Understandably, we are tired, spread thin, and scared. I think it’s time for us to step back into that liminal space, where we can listen to God in the silence, and in our hearts. During this season of Lent, I have asked our community to step off the beaten path, and to commit with me 5 minutes of silence every morning, and 5 minutes of silence every evening. Alone, in silence. Listening to God. With the ears of our hearts.
The Rev. Lisa Senuta claims that (quote) “silence is God’s primary language. Yet, it is quickly becoming an endangered part of our world. We now live among infinite distractions that keep us from simply being in silence. The life-giving ways of God are discovered in silence. Even in ten minutes alone in the quiet, we can find what we need and want: a spacious sense of hope, interior strength and resiliency, wisdom beyond information, and peace beyond understanding.” (end quote)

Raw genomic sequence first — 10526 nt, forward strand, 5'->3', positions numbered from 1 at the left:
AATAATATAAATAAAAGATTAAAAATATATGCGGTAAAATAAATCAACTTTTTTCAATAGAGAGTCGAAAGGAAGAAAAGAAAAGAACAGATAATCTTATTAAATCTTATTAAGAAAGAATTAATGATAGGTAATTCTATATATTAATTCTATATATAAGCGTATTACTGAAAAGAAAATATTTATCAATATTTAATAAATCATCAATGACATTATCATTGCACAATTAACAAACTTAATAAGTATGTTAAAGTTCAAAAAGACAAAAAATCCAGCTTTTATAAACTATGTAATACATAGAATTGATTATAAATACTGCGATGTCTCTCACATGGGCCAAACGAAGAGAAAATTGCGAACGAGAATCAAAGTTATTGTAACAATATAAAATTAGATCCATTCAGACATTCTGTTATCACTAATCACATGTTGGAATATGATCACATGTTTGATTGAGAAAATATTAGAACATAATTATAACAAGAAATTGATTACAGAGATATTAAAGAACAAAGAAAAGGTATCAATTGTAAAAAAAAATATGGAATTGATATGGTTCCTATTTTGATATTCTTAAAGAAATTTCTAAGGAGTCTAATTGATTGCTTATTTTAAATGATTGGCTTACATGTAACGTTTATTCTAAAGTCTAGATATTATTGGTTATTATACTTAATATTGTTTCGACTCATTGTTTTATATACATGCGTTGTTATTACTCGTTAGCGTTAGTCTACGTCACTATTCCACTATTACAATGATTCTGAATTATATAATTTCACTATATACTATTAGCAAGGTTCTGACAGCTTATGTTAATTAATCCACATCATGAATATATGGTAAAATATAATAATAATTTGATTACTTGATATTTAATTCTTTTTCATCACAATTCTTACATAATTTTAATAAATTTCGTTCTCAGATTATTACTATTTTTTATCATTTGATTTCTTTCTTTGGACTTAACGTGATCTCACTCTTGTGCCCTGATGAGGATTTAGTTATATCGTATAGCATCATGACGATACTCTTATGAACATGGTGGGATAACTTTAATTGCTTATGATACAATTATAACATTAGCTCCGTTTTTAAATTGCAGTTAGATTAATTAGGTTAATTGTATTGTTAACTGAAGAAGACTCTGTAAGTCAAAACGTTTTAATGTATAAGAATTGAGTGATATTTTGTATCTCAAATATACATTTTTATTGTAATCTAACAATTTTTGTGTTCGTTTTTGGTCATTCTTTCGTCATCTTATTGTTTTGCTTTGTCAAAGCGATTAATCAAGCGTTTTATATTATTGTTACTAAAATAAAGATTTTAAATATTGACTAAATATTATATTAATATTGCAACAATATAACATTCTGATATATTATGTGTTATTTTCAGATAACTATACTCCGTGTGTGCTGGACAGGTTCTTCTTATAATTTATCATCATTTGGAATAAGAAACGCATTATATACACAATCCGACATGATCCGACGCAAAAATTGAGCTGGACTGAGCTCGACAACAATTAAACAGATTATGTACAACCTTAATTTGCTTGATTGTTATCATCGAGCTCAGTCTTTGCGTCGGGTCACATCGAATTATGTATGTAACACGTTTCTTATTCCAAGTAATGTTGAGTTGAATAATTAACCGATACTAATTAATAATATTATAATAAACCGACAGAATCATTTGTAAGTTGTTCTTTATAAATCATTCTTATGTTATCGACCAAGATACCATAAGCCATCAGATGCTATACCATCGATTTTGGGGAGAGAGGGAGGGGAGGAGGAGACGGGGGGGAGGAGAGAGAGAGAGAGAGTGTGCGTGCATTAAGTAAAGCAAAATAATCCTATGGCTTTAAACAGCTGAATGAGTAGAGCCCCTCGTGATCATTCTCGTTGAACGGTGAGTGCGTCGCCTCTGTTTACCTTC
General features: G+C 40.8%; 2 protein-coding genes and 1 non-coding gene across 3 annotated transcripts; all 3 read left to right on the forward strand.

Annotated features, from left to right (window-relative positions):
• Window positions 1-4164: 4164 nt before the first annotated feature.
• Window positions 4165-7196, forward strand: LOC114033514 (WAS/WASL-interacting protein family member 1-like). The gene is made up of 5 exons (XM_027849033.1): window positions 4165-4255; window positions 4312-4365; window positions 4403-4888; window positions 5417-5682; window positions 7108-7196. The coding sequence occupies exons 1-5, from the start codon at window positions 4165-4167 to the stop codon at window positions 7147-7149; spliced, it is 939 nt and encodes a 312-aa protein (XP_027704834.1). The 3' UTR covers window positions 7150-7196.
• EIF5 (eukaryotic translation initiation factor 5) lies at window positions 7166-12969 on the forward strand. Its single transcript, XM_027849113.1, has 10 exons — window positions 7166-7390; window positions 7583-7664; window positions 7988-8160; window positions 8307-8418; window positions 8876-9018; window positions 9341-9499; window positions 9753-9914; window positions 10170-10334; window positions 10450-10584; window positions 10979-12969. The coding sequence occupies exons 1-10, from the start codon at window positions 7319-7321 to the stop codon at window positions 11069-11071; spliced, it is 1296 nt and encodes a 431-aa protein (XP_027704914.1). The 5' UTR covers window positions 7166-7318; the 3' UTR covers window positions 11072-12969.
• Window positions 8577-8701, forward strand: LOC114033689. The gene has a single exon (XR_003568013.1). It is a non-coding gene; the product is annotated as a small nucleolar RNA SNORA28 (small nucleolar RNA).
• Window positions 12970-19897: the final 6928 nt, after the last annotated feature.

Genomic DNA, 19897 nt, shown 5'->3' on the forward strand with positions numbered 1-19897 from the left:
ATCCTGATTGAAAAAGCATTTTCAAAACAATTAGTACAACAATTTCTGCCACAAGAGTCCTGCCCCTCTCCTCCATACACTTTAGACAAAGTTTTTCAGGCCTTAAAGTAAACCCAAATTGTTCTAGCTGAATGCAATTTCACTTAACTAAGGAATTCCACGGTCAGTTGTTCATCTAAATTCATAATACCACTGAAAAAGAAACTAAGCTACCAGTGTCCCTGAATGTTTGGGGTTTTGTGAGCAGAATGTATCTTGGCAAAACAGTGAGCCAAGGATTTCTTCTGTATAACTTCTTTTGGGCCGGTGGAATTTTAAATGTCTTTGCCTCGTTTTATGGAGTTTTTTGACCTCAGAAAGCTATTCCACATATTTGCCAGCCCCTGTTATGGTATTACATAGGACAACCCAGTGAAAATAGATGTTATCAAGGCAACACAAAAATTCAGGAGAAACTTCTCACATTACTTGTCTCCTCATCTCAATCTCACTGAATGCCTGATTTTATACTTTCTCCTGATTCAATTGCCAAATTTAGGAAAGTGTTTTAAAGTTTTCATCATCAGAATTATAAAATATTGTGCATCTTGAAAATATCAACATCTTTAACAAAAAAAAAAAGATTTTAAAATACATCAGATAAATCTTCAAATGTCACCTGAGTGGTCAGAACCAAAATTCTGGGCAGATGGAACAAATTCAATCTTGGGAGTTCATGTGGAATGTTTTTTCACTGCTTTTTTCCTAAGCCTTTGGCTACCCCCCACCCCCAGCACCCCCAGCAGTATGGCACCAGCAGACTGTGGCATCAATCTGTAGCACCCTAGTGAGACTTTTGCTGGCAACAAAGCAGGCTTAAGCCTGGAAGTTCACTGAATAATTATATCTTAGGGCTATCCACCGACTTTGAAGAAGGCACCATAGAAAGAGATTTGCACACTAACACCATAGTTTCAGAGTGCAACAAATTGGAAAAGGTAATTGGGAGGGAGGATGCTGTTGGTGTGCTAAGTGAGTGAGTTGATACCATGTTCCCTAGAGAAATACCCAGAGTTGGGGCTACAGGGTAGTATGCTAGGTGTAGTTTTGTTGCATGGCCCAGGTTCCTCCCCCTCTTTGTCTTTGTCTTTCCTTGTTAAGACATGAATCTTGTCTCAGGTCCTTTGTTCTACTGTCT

Jesus invites us into that space of grace today. Let’s go into our secret rooms and pray. In silence. Let’s listen with the ears of our heart because, as Jesus said, that’s where our treasure lies. Listening to what the Spirit is saying to us, the “Lord will guide us continually, and satisfy our needs in parched places, make our bones strong; and we will be like a watered garden, like a spring of water, whose waters never fail.” Perhaps by Easter we will also find ourselves no longer distracted by many things, but back on the path of righteousness and peace: loving God, ourselves, and others with stronger hearts, souls, and minds.  Amen.